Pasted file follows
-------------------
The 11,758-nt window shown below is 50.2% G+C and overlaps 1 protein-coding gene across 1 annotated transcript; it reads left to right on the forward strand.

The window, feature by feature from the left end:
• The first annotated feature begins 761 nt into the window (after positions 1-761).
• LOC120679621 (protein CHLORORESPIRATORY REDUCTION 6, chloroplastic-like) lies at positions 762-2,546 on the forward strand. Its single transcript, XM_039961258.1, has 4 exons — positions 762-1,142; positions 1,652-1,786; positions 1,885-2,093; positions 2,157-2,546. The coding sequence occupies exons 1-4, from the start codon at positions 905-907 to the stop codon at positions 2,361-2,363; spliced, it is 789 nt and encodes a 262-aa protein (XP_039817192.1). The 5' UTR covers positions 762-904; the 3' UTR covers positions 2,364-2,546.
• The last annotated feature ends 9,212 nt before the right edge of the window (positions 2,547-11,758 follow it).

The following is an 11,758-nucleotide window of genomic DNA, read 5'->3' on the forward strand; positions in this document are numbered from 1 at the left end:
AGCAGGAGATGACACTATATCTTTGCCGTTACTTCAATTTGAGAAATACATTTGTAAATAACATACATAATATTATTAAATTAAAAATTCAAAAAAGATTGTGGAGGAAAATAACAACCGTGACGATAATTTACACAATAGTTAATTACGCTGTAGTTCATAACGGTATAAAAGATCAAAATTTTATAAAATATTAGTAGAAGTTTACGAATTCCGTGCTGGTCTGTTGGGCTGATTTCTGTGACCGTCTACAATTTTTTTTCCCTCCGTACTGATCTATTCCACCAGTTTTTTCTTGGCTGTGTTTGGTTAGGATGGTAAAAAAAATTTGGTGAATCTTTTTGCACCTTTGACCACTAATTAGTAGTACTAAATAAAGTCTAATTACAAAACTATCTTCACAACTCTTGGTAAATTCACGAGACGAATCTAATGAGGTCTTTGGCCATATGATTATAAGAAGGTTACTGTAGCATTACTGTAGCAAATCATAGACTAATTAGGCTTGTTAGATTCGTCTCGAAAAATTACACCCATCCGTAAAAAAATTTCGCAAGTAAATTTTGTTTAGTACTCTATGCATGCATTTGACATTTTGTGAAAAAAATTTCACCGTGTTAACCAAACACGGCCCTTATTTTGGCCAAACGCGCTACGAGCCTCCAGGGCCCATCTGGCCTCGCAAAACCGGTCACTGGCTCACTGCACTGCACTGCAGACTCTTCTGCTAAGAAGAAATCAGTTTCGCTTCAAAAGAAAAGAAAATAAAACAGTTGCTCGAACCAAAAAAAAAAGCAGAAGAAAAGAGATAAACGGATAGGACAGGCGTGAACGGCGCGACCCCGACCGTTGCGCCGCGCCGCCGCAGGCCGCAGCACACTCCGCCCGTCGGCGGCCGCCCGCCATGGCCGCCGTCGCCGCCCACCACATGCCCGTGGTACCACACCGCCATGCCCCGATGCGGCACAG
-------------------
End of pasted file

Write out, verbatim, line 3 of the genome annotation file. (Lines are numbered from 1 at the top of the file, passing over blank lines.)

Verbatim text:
• The first annotated feature begins 761 nt into the window (after positions 1-761).